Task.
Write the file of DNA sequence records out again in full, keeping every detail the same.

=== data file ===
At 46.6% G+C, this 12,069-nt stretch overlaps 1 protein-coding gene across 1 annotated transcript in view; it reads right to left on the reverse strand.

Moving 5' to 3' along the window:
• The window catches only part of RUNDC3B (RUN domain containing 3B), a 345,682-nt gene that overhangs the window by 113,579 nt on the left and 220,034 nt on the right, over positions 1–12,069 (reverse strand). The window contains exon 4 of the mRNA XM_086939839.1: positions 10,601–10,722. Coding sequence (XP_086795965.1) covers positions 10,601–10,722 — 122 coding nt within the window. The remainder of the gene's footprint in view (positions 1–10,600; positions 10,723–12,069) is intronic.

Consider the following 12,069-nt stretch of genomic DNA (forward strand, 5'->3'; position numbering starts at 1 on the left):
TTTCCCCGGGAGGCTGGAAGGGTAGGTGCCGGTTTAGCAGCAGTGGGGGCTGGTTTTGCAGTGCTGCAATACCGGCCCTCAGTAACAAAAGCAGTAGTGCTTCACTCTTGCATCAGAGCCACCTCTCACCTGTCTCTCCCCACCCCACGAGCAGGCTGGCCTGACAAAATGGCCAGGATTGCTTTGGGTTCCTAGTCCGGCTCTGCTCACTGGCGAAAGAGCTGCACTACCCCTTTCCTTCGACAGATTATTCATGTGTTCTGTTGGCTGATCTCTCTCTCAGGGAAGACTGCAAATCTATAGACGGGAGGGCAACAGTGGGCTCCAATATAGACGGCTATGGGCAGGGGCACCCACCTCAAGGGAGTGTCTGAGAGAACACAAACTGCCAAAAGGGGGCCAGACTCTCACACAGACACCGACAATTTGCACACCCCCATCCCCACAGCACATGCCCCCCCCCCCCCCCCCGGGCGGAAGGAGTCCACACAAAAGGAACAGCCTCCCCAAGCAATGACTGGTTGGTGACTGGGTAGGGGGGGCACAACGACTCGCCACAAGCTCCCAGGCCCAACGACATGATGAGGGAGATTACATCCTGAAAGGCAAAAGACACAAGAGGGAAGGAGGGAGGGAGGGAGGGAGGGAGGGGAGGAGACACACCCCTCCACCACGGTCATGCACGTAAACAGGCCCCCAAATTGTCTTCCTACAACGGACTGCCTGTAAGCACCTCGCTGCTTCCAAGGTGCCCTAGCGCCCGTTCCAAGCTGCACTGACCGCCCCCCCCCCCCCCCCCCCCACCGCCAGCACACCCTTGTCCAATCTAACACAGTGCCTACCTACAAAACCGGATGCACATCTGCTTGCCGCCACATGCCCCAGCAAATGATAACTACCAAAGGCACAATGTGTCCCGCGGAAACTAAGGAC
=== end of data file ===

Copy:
At 46.6% G+C, this 12,069-nt stretch overlaps 1 protein-coding gene across 1 annotated transcript in view; it reads right to left on the reverse strand.

Moving 5' to 3' along the window:
• The window catches only part of RUNDC3B (RUN domain containing 3B), a 345,682-nt gene that overhangs the window by 113,579 nt on the left and 220,034 nt on the right, over positions 1–12,069 (reverse strand). The window contains exon 4 of the mRNA XM_086939839.1: positions 10,601–10,722. Coding sequence (XP_086795965.1) covers positions 10,601–10,722 — 122 coding nt within the window. The remainder of the gene's footprint in view (positions 1–10,600; positions 10,723–12,069) is intronic.

Consider the following 12,069-nt stretch of genomic DNA (forward strand, 5'->3'; position numbering starts at 1 on the left):
TTTCCCCGGGAGGCTGGAAGGGTAGGTGCCGGTTTAGCAGCAGTGGGGGCTGGTTTTGCAGTGCTGCAATACCGGCCCTCAGTAACAAAAGCAGTAGTGCTTCACTCTTGCATCAGAGCCACCTCTCACCTGTCTCTCCCCACCCCACGAGCAGGCTGGCCTGACAAAATGGCCAGGATTGCTTTGGGTTCCTAGTCCGGCTCTGCTCACTGGCGAAAGAGCTGCACTACCCCTTTCCTTCGACAGATTATTCATGTGTTCTGTTGGCTGATCTCTCTCTCAGGGAAGACTGCAAATCTATAGACGGGAGGGCAACAGTGGGCTCCAATATAGACGGCTATGGGCAGGGGCACCCACCTCAAGGGAGTGTCTGAGAGAACACAAACTGCCAAAAGGGGGCCAGACTCTCACACAGACACCGACAATTTGCACACCCCCATCCCCACAGCACATGCCCCCCCCCCCCCCCCCGGGCGGAAGGAGTCCACACAAAAGGAACAGCCTCCCCAAGCAATGACTGGTTGGTGACTGGGTAGGGGGGGCACAACGACTCGCCACAAGCTCCCAGGCCCAACGACATGATGAGGGAGATTACATCCTGAAAGGCAAAAGACACAAGAGGGAAGGAGGGAGGGAGGGAGGGAGGGAGGGGAGGAGACACACCCCTCCACCACGGTCATGCACGTAAACAGGCCCCCAAATTGTCTTCCTACAACGGACTGCCTGTAAGCACCTCGCTGCTTCCAAGGTGCCCTAGCGCCCGTTCCAAGCTGCACTGACCGCCCCCCCCCCCCCCCCCCCCACCGCCAGCACACCCTTGTCCAATCTAACACAGTGCCTACCTACAAAACCGGATGCACATCTGCTTGCCGCCACATGCCCCAGCAAATGATAACTACCAAAGGCACAATGTGTCCCGCGGAAACTAAGGAC